Citizens Bank records increased profits for 2020

Despite COVID-19, economic slowdown

Citizens Bank branch at Camp Street and South Road, Georgetown

Citizens Bank, one of Guyana’s indigenous banks, recorded increased profits for last year compared to 2019, despite the economic challenges that the COVID-19 pandemic brought to Guyana.
According to the bank’s statement of income for the year ended at September 30, 2020, the bank’s profits before taxation was $1.672 billion, with after-tax profits of $982.1 million. This compares favourably with the 2019 figure, when the bank made $1.599 billion in profits before tax and $955.2 million in profits after tax.
The statement of income also revealed that the bank made $3.201 billion in income from their interest rates, another increase from the $2.814 billion the bank made in 2019. Other income in 2020 came up to $547.4 million, a decrease compared to the $606.8 million in 2019.
The bank’s profits grew even though, according to the statement, they provided support to borrowers impacted by the COVID-19 crisis. According to the statement of income, this support was in the form of a moratorium on loan payments. The bank, according to the statement, has over $40 billion in gross assets.
“The company has gross financial assets subject to impairment amounting to $40.5 billion, or 63.5 per cent of total assets. Against this gross amount, there is a provision for impairment of $1.3 billion at the year-end,” the statement said.
When the COVID-19 pandemic hit in 2020, it forced many local businesses not deemed as “essential” to close their doors. In addition, the former A Partnership for National Unity/Alliance For Change (APNU/AFC) Government failed to provide any stimulus to help them survive the storm, resulting in them receiving no help until after the August 2020 change of Government.
After taking office in 2020, one of President Dr Irfaan Ali’s first acts was to initiate talks with the Bank of Guyana and the Guyana Bankers Association, on measures that would ensure the average Guyanese could remain solvent even if they are unable to pay their bank loans due to the pandemic.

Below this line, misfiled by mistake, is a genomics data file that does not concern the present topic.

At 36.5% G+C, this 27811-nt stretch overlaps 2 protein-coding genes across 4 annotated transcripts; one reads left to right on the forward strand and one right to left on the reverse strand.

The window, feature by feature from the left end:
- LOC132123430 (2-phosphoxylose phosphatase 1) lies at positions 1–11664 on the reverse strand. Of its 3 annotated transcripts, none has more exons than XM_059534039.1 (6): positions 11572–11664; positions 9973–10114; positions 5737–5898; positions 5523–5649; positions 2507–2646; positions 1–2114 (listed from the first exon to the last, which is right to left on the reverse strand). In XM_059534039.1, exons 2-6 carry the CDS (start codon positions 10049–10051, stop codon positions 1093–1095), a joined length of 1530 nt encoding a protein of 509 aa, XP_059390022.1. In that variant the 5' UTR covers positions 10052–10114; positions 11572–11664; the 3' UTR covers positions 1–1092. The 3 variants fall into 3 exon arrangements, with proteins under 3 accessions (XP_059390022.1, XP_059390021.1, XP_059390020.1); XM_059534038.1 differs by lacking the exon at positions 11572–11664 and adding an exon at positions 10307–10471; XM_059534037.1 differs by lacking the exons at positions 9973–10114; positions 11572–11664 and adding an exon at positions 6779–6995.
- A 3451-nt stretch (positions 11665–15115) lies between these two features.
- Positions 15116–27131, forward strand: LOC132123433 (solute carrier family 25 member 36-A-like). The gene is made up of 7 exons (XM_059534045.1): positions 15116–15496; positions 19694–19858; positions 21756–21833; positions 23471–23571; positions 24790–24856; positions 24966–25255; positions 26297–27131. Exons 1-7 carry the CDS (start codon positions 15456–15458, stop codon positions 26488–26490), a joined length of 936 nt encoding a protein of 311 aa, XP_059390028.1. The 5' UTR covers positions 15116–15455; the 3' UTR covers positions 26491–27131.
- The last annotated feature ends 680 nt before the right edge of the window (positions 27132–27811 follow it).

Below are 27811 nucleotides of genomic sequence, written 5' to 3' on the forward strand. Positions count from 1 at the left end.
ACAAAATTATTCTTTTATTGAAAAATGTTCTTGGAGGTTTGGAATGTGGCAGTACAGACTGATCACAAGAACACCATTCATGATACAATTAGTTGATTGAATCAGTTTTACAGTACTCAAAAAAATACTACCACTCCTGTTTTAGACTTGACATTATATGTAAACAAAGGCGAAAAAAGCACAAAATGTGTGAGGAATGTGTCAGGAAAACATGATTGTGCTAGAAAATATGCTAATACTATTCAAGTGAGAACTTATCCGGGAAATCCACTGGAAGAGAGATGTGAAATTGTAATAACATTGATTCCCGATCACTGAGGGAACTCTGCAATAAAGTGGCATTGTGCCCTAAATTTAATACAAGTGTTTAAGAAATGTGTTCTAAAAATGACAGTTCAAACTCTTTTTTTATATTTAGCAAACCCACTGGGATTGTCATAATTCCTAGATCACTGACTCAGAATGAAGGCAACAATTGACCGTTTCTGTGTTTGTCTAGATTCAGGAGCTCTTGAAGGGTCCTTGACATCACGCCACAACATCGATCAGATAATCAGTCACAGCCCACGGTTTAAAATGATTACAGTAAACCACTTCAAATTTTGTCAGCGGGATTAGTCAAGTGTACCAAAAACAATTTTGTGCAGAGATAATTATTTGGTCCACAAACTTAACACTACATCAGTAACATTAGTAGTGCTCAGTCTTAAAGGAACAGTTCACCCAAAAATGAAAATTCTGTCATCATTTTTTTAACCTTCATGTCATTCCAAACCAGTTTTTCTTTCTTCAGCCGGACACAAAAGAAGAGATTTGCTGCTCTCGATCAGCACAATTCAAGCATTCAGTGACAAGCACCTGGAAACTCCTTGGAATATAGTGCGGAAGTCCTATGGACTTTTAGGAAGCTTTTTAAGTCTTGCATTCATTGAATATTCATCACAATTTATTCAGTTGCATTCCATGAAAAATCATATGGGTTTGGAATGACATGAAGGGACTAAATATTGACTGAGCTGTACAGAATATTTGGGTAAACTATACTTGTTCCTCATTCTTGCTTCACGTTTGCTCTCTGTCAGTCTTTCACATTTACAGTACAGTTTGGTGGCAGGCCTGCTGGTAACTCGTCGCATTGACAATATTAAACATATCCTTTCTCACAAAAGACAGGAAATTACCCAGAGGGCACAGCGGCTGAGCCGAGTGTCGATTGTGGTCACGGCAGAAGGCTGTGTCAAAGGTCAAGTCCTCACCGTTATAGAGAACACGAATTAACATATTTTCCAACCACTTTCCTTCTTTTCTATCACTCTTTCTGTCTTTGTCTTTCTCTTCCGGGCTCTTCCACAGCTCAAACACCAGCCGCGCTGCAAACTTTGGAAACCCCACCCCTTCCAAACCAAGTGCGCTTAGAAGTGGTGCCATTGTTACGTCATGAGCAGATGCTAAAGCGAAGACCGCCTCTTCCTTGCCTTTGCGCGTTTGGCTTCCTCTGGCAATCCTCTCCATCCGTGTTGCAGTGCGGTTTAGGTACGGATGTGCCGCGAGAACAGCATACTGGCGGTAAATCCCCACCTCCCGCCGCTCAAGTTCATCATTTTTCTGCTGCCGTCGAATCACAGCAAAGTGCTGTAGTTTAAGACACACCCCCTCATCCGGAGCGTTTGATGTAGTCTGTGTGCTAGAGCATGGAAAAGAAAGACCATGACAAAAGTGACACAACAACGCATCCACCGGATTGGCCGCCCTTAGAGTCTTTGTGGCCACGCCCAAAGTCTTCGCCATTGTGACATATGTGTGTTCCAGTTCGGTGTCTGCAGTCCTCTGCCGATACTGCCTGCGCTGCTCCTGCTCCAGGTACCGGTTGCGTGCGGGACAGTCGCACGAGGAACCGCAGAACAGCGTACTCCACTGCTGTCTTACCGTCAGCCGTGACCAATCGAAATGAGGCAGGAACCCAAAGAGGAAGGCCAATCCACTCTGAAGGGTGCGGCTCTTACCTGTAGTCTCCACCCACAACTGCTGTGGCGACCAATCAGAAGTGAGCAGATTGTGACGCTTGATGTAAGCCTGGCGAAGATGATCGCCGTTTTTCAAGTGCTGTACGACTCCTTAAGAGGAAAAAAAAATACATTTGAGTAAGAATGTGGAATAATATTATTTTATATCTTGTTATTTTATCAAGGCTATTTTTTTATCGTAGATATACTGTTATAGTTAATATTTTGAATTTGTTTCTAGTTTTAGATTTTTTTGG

The result was President Ali announcing that his Government had reached agreements with the local banking sector to extend the moratorium on loan payments until 2020 year-end, and to cut interest rates.
This meant that customers with mortgages and other loans were spared the financial burden of servicing these loans during the pandemic. In addition, their loans would not have been classified as non-performing, ensuring that they do not default.
In December of 2020, when the measures were scheduled to expire, it was announced that there would be an extension of the banking measures for another six months.
In a communique sent to the various commercial banks in Guyana – a copy of which was seen by this publication – Governor of the Bank of Guyana, Dr Gobind Ganga, indicated that all COVID-19 measures that were agreed to in August 2020 are now extended until June 30, 2021.
“The Bank of Guyana continues to monitor the developments surrounding the COVID-19 pandemic, its impact on households and the business sector, and is prepared to take all necessary steps to protect the safety and soundness of the finance system,” Dr Ganga had detailed in the missive. (G3)